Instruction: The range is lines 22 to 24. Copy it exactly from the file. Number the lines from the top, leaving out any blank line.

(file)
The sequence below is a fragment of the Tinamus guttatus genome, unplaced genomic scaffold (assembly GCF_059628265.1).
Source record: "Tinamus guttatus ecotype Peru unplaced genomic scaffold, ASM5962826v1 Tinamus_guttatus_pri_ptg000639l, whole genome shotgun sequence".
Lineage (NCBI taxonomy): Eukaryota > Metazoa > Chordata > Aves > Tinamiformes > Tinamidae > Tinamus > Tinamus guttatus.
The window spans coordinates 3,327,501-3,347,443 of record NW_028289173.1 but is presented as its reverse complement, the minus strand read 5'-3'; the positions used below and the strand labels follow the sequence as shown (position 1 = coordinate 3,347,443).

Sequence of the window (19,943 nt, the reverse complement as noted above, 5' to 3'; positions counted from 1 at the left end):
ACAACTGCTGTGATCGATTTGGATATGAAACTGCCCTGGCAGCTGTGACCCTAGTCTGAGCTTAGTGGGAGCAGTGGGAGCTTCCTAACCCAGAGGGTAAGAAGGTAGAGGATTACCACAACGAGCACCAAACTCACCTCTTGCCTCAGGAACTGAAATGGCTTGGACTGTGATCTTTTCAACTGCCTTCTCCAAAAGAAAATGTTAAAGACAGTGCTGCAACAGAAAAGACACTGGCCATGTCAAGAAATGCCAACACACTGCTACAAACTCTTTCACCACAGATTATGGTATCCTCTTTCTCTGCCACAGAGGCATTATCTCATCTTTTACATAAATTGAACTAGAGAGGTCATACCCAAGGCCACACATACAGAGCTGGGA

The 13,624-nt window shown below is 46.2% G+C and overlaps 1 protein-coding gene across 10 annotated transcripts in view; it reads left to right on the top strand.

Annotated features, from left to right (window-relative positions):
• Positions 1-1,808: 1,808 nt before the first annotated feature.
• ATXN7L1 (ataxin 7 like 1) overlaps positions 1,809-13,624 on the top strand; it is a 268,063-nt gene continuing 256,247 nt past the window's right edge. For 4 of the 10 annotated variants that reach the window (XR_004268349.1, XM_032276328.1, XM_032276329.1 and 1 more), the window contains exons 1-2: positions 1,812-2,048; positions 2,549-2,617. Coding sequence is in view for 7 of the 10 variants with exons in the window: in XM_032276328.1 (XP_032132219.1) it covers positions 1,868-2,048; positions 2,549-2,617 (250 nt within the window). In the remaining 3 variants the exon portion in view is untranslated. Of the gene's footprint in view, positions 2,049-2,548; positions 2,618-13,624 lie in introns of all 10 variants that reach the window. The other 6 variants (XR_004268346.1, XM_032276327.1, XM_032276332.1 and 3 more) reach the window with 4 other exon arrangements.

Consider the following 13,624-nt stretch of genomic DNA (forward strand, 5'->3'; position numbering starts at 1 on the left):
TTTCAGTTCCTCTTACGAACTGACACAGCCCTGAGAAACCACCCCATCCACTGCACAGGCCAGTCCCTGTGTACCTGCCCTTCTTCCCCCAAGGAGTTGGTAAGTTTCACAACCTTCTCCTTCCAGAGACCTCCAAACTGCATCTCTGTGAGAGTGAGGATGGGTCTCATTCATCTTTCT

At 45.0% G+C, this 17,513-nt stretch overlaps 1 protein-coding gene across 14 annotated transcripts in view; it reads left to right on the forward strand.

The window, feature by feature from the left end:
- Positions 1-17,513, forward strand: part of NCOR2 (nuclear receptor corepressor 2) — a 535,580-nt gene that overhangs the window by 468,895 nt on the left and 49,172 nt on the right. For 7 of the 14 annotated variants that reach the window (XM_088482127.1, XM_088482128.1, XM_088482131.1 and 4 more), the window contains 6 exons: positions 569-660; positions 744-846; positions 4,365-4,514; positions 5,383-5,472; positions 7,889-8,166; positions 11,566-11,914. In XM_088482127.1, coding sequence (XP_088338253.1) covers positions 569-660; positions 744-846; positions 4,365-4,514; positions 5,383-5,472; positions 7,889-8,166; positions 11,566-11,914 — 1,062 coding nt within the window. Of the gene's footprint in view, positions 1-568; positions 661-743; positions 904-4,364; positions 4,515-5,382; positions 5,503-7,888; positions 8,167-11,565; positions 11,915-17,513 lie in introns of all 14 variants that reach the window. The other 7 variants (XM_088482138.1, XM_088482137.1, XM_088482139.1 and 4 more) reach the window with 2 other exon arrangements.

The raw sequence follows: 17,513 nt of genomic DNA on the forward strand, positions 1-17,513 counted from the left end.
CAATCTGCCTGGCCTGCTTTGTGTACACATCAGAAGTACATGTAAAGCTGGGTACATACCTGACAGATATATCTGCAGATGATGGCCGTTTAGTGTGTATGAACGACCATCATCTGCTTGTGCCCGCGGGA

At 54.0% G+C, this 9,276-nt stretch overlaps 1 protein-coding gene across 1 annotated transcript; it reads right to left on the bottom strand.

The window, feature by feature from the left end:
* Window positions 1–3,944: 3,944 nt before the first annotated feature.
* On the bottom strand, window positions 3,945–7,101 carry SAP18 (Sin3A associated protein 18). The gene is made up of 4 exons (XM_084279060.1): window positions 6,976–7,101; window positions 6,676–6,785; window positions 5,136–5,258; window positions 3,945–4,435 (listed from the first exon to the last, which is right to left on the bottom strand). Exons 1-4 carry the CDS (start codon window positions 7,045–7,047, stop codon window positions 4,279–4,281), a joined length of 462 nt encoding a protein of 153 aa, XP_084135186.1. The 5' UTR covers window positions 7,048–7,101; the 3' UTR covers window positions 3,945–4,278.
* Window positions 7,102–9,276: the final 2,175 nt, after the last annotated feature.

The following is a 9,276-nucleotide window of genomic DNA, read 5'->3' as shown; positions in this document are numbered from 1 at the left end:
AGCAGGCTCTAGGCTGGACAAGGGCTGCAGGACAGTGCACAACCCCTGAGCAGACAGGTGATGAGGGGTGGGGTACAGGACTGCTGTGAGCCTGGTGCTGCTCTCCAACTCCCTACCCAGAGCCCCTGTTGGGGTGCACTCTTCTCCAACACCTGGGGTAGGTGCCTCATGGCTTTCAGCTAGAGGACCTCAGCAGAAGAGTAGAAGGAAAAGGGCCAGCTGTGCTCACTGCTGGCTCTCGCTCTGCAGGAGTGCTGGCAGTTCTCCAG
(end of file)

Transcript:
* Window positions 7,102–9,276: the final 2,175 nt, after the last annotated feature.

The following is a 9,276-nucleotide window of genomic DNA, read 5'->3' as shown; positions in this document are numbered from 1 at the left end:
AGCAGGCTCTAGGCTGGACAAGGGCTGCAGGACAGTGCACAACCCCTGAGCAGACAGGTGATGAGGGGTGGGGTACAGGACTGCTGTGAGCCTGGTGCTGCTCTCCAACTCCCTACCCAGAGCCCCTGTTGGGGTGCACTCTTCTCCAACACCTGGGGTAGGTGCCTCATGGCTTTCAGCTAGAGGACCTCAGCAGAAGAGTAGAAGGAAAAGGGCCAGCTGTGCTCACTGCTGGCTCTCGCTCTGCAGGAGTGCTGGCAGTTCTCCAG